Perhaps there's a reason the Elongated Man never made it into the top tier. Too hard to spell. Difficult to pronounce. Doesn't clearly say what his power is. Difficult to work the word into a dynamic logo.
Well, perhaps there are several reasons.
It is difficult to come up with a name that hasn't been used. The Elongated Man dates from 1960, but editor Julius Schwartz has said that if he'd known that DC owned the rights to Plastic Man at the time, he would have used that name instead. He could have gone with Elastic Man, but Superman's Pal Jimmy Olsen was having intermittent adventures as "Elastic Lad". Worse, Jimmy and EM both wore relatively featureless purple tights--although Jimmy had the worse taste to actually have "Elastic Lad" on his chest.
Even the Incredibles' "ElastiGirl" was already taken. (Uncharacteristically, she was the "muscle" of the Doom Patrol. She didn't stretch, she grew to gigantic size.*) (I remember reading at IMDB that DC allowed Pixar to use the name in the film so long as it wasn't used in merchandising. There are precious few toys of Pixar's ElastiGirl, and the only one I can find, the cloissone pin, is labelled "Mrs Incredible".)
So, actually, the Elongated Man is the only major stretching superhero whose name doesn't rhyme with "plastic".
Most of them are played for laughs, anyway, with the conspicuous exception of Reed Richards, the Fantastic Four's "Mr. Fantastic". (Usually. Remind me to tell you about the time Dr Doom was bragging about having his own European country and Reed shot back, "I have a hundred pairs of stretch socks!"** But it still rhymes with "plastic".) I suppose when you think about the kind of distortion these characters are theoretically capable of, you could go either grotesque, or goofy.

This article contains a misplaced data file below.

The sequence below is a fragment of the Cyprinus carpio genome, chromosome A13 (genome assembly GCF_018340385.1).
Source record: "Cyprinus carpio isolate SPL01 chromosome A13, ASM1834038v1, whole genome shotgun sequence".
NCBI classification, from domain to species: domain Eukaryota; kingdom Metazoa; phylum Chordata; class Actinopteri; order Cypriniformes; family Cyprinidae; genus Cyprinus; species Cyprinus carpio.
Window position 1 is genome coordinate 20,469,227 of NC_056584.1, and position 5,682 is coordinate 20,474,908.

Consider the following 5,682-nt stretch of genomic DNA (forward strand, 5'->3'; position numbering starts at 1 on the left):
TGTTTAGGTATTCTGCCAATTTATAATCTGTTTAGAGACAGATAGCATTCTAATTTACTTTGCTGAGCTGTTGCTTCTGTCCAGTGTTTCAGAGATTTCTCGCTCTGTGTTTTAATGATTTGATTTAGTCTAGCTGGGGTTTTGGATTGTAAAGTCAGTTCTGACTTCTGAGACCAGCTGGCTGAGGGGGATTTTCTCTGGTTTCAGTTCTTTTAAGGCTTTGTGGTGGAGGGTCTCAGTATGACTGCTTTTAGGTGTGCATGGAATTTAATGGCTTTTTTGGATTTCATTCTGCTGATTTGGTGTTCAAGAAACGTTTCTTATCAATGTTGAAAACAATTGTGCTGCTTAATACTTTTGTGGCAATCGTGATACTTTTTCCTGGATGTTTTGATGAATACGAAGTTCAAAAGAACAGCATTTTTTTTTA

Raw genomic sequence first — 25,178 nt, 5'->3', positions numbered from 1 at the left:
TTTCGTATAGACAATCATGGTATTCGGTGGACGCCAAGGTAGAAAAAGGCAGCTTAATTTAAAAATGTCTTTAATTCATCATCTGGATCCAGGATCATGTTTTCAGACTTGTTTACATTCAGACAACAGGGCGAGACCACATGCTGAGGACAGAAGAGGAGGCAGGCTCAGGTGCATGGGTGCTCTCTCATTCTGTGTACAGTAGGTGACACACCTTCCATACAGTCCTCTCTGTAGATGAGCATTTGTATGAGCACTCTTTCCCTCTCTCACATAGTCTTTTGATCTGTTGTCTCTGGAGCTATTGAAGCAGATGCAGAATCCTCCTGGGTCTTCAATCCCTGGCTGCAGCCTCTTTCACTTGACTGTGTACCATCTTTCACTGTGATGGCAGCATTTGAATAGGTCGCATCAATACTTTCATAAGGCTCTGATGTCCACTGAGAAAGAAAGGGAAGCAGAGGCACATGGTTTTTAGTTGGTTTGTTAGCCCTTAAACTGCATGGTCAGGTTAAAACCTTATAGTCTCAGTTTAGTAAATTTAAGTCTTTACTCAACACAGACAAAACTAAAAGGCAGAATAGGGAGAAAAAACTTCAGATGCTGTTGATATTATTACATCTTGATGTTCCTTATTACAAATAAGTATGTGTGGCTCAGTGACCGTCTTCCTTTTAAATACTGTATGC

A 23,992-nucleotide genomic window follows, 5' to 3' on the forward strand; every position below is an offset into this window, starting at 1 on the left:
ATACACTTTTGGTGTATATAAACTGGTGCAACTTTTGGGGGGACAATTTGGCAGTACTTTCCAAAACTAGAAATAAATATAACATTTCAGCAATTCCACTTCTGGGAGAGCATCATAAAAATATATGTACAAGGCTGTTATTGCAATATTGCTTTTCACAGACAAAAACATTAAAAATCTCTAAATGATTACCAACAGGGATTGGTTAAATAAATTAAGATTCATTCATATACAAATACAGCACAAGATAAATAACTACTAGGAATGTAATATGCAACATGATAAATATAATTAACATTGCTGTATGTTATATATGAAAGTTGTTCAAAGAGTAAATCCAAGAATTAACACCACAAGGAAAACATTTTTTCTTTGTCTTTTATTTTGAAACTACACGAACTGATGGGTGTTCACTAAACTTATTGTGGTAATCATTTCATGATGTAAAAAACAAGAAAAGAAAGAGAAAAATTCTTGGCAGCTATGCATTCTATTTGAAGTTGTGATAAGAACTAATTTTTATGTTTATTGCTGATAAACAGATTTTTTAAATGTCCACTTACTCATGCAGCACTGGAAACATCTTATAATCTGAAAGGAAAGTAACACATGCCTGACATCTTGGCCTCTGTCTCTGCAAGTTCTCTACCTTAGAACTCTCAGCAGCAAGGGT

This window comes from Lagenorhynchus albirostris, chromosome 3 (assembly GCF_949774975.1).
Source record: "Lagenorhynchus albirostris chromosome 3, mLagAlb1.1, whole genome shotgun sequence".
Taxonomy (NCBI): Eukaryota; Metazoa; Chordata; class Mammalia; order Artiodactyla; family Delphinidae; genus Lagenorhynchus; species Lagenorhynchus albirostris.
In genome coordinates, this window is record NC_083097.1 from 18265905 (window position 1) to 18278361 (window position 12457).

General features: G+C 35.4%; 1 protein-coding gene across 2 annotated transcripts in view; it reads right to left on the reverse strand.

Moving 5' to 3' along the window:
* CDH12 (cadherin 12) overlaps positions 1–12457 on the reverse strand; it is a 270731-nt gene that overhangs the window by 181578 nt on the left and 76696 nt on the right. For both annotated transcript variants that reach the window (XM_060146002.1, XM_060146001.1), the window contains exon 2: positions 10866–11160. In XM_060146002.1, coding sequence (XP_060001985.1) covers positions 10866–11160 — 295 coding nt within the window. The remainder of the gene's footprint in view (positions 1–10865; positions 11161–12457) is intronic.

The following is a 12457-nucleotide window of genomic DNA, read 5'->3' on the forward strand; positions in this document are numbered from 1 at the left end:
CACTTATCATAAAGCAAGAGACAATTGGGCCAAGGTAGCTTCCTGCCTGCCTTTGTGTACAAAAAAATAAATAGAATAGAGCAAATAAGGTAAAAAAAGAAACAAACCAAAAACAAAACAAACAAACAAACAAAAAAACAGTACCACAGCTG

I'm taking this too seriously, I guess.
* By the way, that green kid on the "Doom Patrol" cover? That's Beast Boy. Yeah, the same one who's currently appearing in "Teen Titans."
** Okay, I cheated. The "stretch socks" scene wasn't in any "real" adventure of the Fantastic Four. It was a parody in the pages of Marvel's short-lived but fondly-remembered "Not Brand Ecch." The funniest part of this uneven humor title was just how short the distance was from Stan Lee's melodrama to out-and-out comedy.
More information: Great Comic Book Database (from whence the covers come): Dibny Dirt, the Elongated Man Website.